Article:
Worrying: It’s Not Your Job
Dear brothers and sisters who are made confident in the promises of your faithful God.
“Do not Worry…” Seems to be the overarching message of Jesus’ words here in Matthew 6 don’t you think? But do you know to whom that message was first directed? It wasn’t to a bunch of first-time moms, who were worried about their new-born babies. It wasn’t to a group of grandparents, worried about their grandkids. It wasn’t given to a couple of teenagers gathered at their high school orientation. Jesus was speaking to his faithful and steadfast disciples. Disciples who would witness with their own eyes, water changed into wine, people walking, seeing, and hearing for the first time by the power of Jesus’ Word. The same disciples who witnessed the breath of life breathed back into the dead. Yet even after all those signs of powerful reassurance, Jesus knew his disciples would still struggle with the all too common sin of worry. Just goes to show you, that even the most faithful, struggle with the sin addressed in today’s word.
Wouldn’t you agree that worry might be one of the biggest sins we struggle with today. And it is a sin just to be sure. You see worry is an expression of doubt that God will do what he has promised to do. And we see it in a lot of places where may not even realize it.
Just take a look at our country for example. Wouldn’t you say “worry” is pretty prevalent? After all, isn’t it worry that causes people to protest, causes people to get violent, causes people to go on long group walks and raise fists in the air out of worry that their rights are going to be taken from them? Yes, that’s a sign of worry.
And people worry about a lot more than politics. People worry about the future, the past, finances and family; about sickness and health, cancer and their children’s safety; about marriage and divorce and biological clocks; about teenagers, popularity, and loneliness. No matter what’s on our mind, it’s important. And, apparently, these days, a lot of things are.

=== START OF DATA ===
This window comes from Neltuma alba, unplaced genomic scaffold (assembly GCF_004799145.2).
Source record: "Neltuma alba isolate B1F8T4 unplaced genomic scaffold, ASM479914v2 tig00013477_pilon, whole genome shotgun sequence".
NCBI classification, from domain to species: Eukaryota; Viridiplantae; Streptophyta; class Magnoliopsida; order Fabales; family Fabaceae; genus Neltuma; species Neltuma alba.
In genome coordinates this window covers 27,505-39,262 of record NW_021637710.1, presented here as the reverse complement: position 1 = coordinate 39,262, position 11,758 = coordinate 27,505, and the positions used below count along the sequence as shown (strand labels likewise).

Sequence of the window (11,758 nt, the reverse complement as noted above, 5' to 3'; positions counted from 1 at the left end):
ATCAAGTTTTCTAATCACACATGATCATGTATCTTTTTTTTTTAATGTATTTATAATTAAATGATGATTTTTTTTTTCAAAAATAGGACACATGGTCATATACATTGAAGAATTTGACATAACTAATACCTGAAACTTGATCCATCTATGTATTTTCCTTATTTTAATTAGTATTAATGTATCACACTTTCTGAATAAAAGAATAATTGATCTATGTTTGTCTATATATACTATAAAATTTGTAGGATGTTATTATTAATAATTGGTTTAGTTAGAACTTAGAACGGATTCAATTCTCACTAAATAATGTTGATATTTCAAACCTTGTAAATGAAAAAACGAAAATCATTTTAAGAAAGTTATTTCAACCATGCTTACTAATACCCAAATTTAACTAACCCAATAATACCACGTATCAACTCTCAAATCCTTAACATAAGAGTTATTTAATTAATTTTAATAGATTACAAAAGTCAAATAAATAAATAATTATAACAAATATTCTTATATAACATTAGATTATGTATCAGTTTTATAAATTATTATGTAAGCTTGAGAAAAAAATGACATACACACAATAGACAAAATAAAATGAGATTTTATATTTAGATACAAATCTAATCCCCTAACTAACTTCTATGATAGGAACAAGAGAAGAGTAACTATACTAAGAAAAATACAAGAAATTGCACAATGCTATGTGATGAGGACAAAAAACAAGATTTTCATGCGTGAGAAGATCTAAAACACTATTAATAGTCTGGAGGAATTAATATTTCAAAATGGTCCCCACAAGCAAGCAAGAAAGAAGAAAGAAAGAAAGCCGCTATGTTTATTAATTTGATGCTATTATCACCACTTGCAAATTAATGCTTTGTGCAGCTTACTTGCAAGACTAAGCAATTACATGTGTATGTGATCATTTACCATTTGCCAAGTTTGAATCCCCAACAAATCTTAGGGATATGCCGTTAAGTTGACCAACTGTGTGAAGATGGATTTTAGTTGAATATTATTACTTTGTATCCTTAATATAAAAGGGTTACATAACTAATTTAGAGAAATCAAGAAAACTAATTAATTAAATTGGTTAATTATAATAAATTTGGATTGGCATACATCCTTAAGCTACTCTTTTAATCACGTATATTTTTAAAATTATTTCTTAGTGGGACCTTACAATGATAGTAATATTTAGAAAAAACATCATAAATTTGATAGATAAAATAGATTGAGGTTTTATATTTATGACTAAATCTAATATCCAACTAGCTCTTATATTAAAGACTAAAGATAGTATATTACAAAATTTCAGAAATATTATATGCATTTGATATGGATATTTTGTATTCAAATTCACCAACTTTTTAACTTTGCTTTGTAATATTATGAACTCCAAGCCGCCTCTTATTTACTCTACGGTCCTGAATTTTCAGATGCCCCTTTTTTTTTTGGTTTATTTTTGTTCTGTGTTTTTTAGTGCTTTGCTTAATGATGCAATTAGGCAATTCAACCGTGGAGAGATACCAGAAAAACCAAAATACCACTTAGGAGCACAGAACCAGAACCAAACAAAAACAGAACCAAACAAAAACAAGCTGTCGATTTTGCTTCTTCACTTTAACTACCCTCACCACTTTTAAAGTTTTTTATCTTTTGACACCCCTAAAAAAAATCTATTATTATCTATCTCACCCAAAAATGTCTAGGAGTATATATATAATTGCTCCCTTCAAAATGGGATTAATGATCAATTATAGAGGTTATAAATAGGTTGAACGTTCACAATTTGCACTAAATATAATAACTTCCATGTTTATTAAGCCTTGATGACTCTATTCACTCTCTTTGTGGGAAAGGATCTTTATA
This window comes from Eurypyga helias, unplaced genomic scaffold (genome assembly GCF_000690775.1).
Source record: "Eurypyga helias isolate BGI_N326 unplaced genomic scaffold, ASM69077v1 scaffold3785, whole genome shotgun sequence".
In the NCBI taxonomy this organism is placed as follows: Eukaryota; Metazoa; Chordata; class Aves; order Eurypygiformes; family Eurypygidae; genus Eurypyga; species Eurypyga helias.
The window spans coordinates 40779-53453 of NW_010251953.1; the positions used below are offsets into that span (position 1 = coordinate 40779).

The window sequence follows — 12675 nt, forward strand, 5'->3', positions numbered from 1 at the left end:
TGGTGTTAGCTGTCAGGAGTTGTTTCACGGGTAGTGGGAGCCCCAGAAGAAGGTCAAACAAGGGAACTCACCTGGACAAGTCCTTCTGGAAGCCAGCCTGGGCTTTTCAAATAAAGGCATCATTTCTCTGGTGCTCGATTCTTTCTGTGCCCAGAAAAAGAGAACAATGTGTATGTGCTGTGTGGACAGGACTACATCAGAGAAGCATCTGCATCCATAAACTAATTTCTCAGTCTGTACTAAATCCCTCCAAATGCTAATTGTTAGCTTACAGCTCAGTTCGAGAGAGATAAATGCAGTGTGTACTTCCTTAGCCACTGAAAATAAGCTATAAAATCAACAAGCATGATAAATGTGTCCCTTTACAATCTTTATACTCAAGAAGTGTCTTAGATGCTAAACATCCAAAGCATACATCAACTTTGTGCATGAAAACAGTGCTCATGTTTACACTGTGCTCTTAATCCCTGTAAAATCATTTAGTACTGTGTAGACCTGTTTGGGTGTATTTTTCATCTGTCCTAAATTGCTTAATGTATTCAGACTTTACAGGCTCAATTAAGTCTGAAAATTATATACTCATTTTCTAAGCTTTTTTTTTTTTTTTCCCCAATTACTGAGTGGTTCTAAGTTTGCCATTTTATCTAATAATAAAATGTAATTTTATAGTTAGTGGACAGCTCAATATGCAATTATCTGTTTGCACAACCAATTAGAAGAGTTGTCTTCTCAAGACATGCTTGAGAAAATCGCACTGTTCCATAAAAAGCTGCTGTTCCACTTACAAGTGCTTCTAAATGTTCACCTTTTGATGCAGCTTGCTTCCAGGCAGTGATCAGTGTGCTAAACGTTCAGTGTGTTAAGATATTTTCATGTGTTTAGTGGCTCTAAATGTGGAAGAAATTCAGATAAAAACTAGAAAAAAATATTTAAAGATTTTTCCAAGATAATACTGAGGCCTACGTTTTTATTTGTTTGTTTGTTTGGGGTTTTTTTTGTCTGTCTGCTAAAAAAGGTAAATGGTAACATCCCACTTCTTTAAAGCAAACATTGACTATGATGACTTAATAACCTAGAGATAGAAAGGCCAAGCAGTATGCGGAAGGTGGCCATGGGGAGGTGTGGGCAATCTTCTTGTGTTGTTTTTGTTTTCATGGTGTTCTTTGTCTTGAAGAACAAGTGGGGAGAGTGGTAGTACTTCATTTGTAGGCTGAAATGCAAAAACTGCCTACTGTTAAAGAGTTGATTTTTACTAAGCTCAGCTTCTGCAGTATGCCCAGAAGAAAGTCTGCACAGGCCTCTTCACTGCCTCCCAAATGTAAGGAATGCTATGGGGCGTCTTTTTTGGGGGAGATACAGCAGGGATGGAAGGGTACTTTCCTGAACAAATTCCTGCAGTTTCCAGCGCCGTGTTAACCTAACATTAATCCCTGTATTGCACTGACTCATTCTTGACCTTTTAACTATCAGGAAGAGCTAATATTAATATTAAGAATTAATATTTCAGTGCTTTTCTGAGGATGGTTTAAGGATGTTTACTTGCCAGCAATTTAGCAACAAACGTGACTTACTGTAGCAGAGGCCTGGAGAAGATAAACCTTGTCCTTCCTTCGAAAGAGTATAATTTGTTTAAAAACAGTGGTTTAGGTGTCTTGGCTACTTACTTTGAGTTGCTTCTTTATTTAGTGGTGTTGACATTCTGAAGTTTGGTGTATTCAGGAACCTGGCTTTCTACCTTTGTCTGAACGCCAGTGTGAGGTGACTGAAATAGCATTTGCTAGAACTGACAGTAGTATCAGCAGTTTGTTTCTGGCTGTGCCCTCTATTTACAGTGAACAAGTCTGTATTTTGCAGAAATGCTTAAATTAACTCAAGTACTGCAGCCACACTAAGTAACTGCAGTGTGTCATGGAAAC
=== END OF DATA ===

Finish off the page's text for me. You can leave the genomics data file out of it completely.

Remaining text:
I read an article this past week about a business magazine that studied a group of people who were struggle with worry and anxiety, and they came to the conclusion that out of all the things we worry about, roughly 40% of those things never actually happen. 35% can’t be changed. 15% turn out better than expected, and 8% of the things we worry about are useless and insignificant. 40 + 35 + 15 + 8 = 98%, which means that only 2% of the things we worry about are even worth thinking about. Yet that doesn’t stop us from worrying does it?
We worry about a lot; so much so that we’re convinced it’s normal. Some even say it’s healthy. “It’s my job to worry,” some of us say. Jesus, however, says that it’s not.
Christians, if, in your tired days and sleepless nights, in your monotonous routines, quick-tempered moments and lonely existence, you find your thoughts mastered by worry, then there is more to be ‘worried’ about than just the latest cause of your anxiety. In the verse right before our section, Jesus says that it’s impossible to serve two masters. You can only be devoted to one of them, which means that if you are currently being mastered by worry, then your master is not Him. And if your master is not Jesus, then you are being mastered by what will cause your eventual destruction. Worry is serious.
In Matthew chapter 6 Jesus makes that clear. He says three times in 10 verses, “Do not worry.” And if the cripples listened to him when he told them to start walking; if the blind listened to him when he told them to start seeing; if the dead listened to him when he told them to start living, then why shouldn’t the living listen to him when tells us to stop worrying?
Christians, in today’s Gospel, you see Jesus’ heart of love, as he offers you some help for your worries with a series of some gentle, rhetorical, questions. He takes you by the hand, he says, “I know you’re worried by a lot of things. So follow me.” Then he leads you outside and points you up, and he says, take a Look at the birds of the air;” “they do not sow or reap or store away in barns, and yet your heavenly Father feeds them. Are you not much more valuable than they? Those birds fly for miles to find food for their children. But the one thing they don’t do is worry that there won’t be enough for all of them. That’s not their job is it? It’s God’s. If he loved them enough to give them life, he’s going to make sure they have all the need to live that life. And the same goes for you.”
Christians, consider for a moment your God’s care for every detail of your life. The Bible says, “He carefully knit [you] together in [your] mother’s womb,” and “All the days ordained for [you] were written in [his] book before one of them came to be,” which means that for each of “the days he ordained for you,” he has already planned out how he is going to give you everything you need. Maybe you get frustrated and worried because you don’t know that plan. But that’s not your job. It’s his.